Flanagan’s Response to Me (Re: Jerry Coyne on Explaining Morality)

Matthew Flanagan has written a response to my post on Jerry Coyne and explaining morality. I am quoting his response in its entirety, with Flannagan’s permission.

Hi Jeffery, I tried posting this on your site but couldn’t, feel free to do so.

You write: ”I suspect that C.S. Lewis’ moral argument for God’s existence is probably much more influential among the average reader of USA Today than the work of Robert Adams. And Lewis does appeal to a variety of moral phenomena in in Mere Christianity as part of his moral argument for God’s existence. That phenomena includes not only what Lewis calls the “Moral Law,” but also moral emotions (e.g., guilt, obligation).”

I agree Coyne is probably referring to popular arguments like those by Lewis. (or Craig) .

However, I am inclined to see Lewis as offering a popularised version of Adam’s I spell this out in my article “God and the Moral Law in C S Lewis” which is forthcoming in a anthology on Lewis. In fact the phenomena of “guilt” is one of Adam’s central arguments in Finite and Infinite Goods, if you remember he argues that the such things as guilt, blame, and so on are central to the concept of obligation and suggest obligations are social requirements. The point I think in both authors is that guilt is not a feeling, it points to the state of being guilty, its possible for example to feel guilty for something and also know that reality its not your fault and you are not in fact guilty of the infraction.

I need to think about his thoughtful response before commenting. I hope to reply soon.

Update (21-Nov-11)

I just posted the following reply to Flanagan.

Hi Matt — Sorry for the delay in responding. You wrote:

I agree Coyne is probably referring to popular arguments like those by Lewis. (or Craig)

Fair enough. But if you agree that Coyne is probably referring to popular arguments like those by Lewis (or Craig), then I think you also must agree that Coyne’s naturalistic explanation for moral emotions is at least relevant to those arguments. Putting aside the issue of whether Coyne’s explanation is accurate, the problem with his response is that it is, at best, incomplete. As I argued in my original response, there is a distinction between the feeling of obligation and obligation itself.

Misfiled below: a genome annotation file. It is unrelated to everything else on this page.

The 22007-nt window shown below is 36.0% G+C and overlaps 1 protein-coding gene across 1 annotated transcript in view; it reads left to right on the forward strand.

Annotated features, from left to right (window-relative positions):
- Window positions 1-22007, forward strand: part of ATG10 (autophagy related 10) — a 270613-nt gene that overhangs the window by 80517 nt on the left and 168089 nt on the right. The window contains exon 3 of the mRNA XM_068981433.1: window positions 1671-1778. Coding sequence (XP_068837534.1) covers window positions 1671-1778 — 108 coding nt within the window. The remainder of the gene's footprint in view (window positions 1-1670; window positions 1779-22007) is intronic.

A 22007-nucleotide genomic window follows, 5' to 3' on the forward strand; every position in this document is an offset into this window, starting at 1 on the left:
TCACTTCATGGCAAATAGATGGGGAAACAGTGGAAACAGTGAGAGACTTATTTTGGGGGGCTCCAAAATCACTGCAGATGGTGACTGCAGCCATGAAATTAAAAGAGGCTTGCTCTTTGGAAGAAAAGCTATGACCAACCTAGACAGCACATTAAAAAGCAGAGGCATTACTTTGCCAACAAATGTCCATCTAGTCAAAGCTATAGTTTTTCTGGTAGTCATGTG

You wrote:

However, I am inclined to see Lewis as offering a popularised version of Adam’s I spell this out in my article “God and the Moral Law in C S Lewis” which is forthcoming in a anthology on Lewis. In fact the phenomena of “guilt” is one of Adam’s central arguments in Finite and Infinite Goods, if you remember he argues that the such things as guilt, blame, and so on are central to the concept of obligation and suggest obligations are social requirements. The point I think in both authors is that guilt is not a feeling, it points to the state of being guilty, its possible for example to feel guilty for something and also know that reality its not your fault and you are not in fact guilty of the infraction.

I assume that you do not mean Lewis was familiar with and literally relying upon Adams’ work, since Adams hadn’t yet published anything on DCT when Lewis originally delivered his talks on the BBC which later became the book we know as Mere Christianity. Rather, I interpret your comment to mean that Lewis argued that the evidence to be explained includes not only the feeling of obligation, but also moral obligation itself. I agree with that interpretation of Lewis.

Still, I want to defend Jerry Coyne a little bit here. Lewis’ presentation of his moral argument is not exactly the clearest piece of analytic philosophy; it’s not like he he presents the logical form of his argument with numbered premises and a conclusion. In fact, I’ve read different Christian authors who are Lewis fans but who present his argument in different ways. (In fact, I think the clearest formulation of Lewis’s argument is to be found in a book by an atheist — Erik Wielenberg’s God and the Reach of Reason!) My point is simply that Lewis’s argument is not as clear as it could be. On the other hand, if Coyne were a philosopher, he probably would have recognized the distinction between the feeling of obligation and obligation.

As an aside, if you would be so kind to send me a copy of the article you wrote for the Lewis anthology, I would be grateful for the chance to read it. It sounds interesting!

About Jeffery Jay Lowder

Jeffery Jay Lowder is President Emeritus of Internet Infidels, Inc., which he co-founded in 1995. He is also co-editor of the book, The Empty Tomb: Jesus Beyond the Grave.


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